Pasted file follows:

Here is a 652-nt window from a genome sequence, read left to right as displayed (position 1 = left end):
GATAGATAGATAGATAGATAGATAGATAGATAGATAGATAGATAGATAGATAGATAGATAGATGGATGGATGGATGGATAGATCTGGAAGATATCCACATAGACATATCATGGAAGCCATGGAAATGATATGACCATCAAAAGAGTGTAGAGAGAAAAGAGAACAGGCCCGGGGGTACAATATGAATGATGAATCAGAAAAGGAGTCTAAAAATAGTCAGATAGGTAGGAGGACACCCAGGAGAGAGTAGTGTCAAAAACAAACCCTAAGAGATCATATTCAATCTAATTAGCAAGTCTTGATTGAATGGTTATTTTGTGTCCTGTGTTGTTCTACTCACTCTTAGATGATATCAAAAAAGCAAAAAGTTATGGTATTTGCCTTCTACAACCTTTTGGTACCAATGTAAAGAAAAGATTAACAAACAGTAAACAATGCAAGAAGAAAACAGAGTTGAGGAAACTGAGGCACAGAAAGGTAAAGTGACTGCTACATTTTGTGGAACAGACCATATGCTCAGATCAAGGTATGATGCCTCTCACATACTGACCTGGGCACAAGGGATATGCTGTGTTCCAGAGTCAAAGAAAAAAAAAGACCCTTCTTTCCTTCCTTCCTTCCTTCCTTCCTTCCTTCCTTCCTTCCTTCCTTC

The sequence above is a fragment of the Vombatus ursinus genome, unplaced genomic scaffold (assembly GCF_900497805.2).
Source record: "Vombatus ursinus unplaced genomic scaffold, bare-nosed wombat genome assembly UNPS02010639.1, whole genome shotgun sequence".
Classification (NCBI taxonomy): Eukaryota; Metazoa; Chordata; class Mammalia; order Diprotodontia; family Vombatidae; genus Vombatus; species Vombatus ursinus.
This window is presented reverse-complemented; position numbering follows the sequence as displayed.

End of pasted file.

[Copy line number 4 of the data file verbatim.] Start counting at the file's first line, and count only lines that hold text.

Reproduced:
Source record: "Vombatus ursinus unplaced genomic scaffold, bare-nosed wombat genome assembly UNPS02010639.1, whole genome shotgun sequence".